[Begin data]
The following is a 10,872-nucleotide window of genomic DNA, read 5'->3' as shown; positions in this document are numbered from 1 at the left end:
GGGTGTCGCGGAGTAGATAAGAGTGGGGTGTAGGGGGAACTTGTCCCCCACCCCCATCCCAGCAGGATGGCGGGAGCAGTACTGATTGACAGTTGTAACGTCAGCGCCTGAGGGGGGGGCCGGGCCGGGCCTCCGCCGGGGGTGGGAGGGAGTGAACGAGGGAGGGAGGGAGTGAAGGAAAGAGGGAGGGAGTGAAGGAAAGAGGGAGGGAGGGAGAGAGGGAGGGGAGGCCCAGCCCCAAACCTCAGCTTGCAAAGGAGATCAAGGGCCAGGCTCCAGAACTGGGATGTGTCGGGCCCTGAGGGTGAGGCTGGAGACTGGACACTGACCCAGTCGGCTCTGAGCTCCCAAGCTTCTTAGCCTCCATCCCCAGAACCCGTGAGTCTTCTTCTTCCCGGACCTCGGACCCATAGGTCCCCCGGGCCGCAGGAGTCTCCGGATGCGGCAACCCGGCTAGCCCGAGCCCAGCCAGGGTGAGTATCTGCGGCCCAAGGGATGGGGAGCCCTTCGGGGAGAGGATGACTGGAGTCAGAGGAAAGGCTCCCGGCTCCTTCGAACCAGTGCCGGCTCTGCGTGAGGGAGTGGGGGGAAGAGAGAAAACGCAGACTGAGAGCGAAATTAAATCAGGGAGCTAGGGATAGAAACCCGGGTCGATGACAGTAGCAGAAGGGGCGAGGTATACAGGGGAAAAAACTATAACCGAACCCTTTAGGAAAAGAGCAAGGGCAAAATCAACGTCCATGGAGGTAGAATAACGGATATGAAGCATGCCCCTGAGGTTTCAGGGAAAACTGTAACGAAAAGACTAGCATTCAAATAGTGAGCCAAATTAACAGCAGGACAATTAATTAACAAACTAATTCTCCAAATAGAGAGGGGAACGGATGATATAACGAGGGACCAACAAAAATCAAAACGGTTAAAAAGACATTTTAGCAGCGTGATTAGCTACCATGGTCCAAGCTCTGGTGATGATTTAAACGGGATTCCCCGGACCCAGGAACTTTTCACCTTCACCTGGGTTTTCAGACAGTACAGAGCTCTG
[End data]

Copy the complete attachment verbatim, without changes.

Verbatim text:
The following is a 10,872-nucleotide window of genomic DNA, read 5'->3' as shown; positions in this document are numbered from 1 at the left end:
GGGTGTCGCGGAGTAGATAAGAGTGGGGTGTAGGGGGAACTTGTCCCCCACCCCCATCCCAGCAGGATGGCGGGAGCAGTACTGATTGACAGTTGTAACGTCAGCGCCTGAGGGGGGGGCCGGGCCGGGCCTCCGCCGGGGGTGGGAGGGAGTGAACGAGGGAGGGAGGGAGTGAAGGAAAGAGGGAGGGAGTGAAGGAAAGAGGGAGGGAGGGAGAGAGGGAGGGGAGGCCCAGCCCCAAACCTCAGCTTGCAAAGGAGATCAAGGGCCAGGCTCCAGAACTGGGATGTGTCGGGCCCTGAGGGTGAGGCTGGAGACTGGACACTGACCCAGTCGGCTCTGAGCTCCCAAGCTTCTTAGCCTCCATCCCCAGAACCCGTGAGTCTTCTTCTTCCCGGACCTCGGACCCATAGGTCCCCCGGGCCGCAGGAGTCTCCGGATGCGGCAACCCGGCTAGCCCGAGCCCAGCCAGGGTGAGTATCTGCGGCCCAAGGGATGGGGAGCCCTTCGGGGAGAGGATGACTGGAGTCAGAGGAAAGGCTCCCGGCTCCTTCGAACCAGTGCCGGCTCTGCGTGAGGGAGTGGGGGGAAGAGAGAAAACGCAGACTGAGAGCGAAATTAAATCAGGGAGCTAGGGATAGAAACCCGGGTCGATGACAGTAGCAGAAGGGGCGAGGTATACAGGGGAAAAAACTATAACCGAACCCTTTAGGAAAAGAGCAAGGGCAAAATCAACGTCCATGGAGGTAGAATAACGGATATGAAGCATGCCCCTGAGGTTTCAGGGAAAACTGTAACGAAAAGACTAGCATTCAAATAGTGAGCCAAATTAACAGCAGGACAATTAATTAACAAACTAATTCTCCAAATAGAGAGGGGAACGGATGATATAACGAGGGACCAACAAAAATCAAAACGGTTAAAAAGACATTTTAGCAGCGTGATTAGCTACCATGGTCCAAGCTCTGGTGATGATTTAAACGGGATTCCCCGGACCCAGGAACTTTTCACCTTCACCTGGGTTTTCAGACAGTACAGAGCTCTG